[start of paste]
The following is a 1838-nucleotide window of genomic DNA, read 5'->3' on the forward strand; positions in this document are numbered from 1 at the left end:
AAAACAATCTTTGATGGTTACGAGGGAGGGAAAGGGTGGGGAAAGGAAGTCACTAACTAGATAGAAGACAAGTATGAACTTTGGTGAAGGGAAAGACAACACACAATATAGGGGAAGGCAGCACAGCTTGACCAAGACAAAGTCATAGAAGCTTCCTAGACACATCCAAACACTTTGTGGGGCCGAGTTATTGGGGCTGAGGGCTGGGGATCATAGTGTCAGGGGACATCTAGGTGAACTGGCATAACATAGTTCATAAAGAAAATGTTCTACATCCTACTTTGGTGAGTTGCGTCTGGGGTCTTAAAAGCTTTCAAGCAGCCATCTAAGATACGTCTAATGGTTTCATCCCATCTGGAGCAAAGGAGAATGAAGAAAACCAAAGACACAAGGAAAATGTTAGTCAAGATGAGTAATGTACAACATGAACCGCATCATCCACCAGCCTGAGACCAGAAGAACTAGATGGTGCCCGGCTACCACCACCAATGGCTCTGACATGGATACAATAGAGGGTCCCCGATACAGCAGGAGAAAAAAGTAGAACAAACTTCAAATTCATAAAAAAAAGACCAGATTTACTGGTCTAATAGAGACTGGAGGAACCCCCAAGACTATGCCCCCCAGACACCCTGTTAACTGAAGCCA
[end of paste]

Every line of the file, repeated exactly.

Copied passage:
The following is a 1838-nucleotide window of genomic DNA, read 5'->3' on the forward strand; positions in this document are numbered from 1 at the left end:
AAAACAATCTTTGATGGTTACGAGGGAGGGAAAGGGTGGGGAAAGGAAGTCACTAACTAGATAGAAGACAAGTATGAACTTTGGTGAAGGGAAAGACAACACACAATATAGGGGAAGGCAGCACAGCTTGACCAAGACAAAGTCATAGAAGCTTCCTAGACACATCCAAACACTTTGTGGGGCCGAGTTATTGGGGCTGAGGGCTGGGGATCATAGTGTCAGGGGACATCTAGGTGAACTGGCATAACATAGTTCATAAAGAAAATGTTCTACATCCTACTTTGGTGAGTTGCGTCTGGGGTCTTAAAAGCTTTCAAGCAGCCATCTAAGATACGTCTAATGGTTTCATCCCATCTGGAGCAAAGGAGAATGAAGAAAACCAAAGACACAAGGAAAATGTTAGTCAAGATGAGTAATGTACAACATGAACCGCATCATCCACCAGCCTGAGACCAGAAGAACTAGATGGTGCCCGGCTACCACCACCAATGGCTCTGACATGGATACAATAGAGGGTCCCCGATACAGCAGGAGAAAAAAGTAGAACAAACTTCAAATTCATAAAAAAAAGACCAGATTTACTGGTCTAATAGAGACTGGAGGAACCCCCAAGACTATGCCCCCCAGACACCCTGTTAACTGAAGCCA